2. It is projected by the same study 2/3 of students who cannot read proficiently by the end of 4th grade will end up in jail or on welfare. Over 70% of America's inmates cannot read above a 4th grade level.
3. Even more shocking is that one in four children in American grow up without learning how to read according to the same study.
These statistics should shock us into a new reality and into wanting to do something. Here are my top five (5) tips for making books important, supporting literacy efforts and insuring you will be making a difference:
1. Go to book festivals and fairs like the Tucson Festival of Books; visit with authors of genres you normally don't read with the goal of learning something new.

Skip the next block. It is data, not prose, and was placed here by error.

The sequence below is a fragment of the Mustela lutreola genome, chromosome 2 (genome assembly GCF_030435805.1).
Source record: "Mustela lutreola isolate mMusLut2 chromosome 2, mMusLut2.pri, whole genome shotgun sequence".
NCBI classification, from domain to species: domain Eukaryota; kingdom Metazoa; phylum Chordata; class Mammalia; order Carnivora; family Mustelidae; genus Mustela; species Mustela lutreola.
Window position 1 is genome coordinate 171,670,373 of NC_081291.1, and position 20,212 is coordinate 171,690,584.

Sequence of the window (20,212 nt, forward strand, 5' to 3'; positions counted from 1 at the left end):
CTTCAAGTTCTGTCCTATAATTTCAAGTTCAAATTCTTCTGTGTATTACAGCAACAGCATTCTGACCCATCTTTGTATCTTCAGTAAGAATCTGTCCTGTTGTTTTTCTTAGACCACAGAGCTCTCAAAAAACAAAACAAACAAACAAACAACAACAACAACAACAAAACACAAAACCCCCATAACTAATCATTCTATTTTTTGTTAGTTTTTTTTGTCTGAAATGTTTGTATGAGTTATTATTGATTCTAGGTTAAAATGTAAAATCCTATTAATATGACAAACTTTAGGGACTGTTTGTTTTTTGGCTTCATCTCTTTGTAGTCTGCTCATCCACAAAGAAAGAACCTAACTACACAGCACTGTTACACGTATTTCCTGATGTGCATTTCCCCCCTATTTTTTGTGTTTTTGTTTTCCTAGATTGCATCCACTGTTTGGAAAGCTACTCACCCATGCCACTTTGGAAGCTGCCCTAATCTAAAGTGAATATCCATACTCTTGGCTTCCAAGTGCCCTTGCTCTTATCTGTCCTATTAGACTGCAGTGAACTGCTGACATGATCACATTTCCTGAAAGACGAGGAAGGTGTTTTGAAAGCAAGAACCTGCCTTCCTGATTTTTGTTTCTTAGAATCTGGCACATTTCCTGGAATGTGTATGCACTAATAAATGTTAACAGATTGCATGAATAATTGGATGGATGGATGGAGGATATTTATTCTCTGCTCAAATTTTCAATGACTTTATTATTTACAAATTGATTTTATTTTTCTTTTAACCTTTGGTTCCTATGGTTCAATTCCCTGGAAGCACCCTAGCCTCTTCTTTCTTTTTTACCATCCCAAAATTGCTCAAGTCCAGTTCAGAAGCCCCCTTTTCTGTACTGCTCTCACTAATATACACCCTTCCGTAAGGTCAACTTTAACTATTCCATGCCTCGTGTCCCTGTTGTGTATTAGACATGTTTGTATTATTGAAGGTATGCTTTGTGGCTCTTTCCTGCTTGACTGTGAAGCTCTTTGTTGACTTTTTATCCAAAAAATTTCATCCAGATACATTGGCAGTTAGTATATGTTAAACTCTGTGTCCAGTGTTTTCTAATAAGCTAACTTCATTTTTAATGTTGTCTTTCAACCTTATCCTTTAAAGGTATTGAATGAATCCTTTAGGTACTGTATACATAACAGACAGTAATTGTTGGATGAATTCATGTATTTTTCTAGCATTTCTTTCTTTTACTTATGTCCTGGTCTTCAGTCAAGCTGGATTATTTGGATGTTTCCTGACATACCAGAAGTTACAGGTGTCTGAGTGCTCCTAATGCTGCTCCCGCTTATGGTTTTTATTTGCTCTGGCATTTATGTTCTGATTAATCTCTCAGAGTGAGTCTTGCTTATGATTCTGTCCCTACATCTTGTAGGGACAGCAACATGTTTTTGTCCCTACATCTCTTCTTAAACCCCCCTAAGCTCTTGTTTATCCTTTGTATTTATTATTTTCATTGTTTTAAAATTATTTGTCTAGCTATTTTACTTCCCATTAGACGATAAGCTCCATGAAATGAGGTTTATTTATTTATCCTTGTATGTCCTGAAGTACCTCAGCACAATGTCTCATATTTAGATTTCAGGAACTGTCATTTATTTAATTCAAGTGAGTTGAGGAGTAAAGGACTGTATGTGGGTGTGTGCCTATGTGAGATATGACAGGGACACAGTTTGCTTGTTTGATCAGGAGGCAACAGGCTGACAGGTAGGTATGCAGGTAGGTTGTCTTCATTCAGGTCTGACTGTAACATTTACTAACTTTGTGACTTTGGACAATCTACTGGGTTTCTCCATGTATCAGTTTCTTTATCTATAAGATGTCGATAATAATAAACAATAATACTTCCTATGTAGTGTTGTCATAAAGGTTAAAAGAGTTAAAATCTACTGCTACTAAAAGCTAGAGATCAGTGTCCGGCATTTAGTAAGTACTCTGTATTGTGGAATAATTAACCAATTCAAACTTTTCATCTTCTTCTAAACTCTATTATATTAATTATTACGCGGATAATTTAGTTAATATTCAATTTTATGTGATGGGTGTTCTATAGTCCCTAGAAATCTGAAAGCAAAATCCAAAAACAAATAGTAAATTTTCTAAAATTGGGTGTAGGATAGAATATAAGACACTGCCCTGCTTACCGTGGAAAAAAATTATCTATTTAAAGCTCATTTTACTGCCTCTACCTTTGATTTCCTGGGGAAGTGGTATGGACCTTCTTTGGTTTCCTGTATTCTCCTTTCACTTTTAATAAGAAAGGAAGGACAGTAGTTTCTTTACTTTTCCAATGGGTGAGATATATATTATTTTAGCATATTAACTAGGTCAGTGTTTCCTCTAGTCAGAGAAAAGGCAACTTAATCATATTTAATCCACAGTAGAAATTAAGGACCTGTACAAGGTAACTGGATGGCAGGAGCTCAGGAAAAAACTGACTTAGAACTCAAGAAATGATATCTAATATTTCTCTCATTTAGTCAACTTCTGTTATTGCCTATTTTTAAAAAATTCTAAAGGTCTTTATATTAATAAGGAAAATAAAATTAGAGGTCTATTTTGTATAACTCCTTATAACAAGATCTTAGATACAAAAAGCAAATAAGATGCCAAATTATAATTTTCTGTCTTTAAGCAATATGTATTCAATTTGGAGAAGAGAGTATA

2. Make donations to local literacy efforts in your community and nationally.
3. Start a book club for kids. Studies show that kids who don't read proficiently by 4th grade are four (4) times likelier to drop out of school.
4. Consider donating the books you have at your home and office, especially those you will not be reading again. You can donate them to a local library, school, domestic violence center, Boys and Girls Club, YWCA, YMCA, Big Brothers/Big Sisters program. The list goes on and on.
5. Make time to read. And read to younger children. People, especially children, will emulate your behavior.
BONUS Tip: Visit and/or volunteer at your local public library. They are an amazing resource in your community.
Reading is so important. Books are important. Literacy is critical. Become involved. By doing any of these recommendations, you will be assured of Making A Difference (M.A.D.)!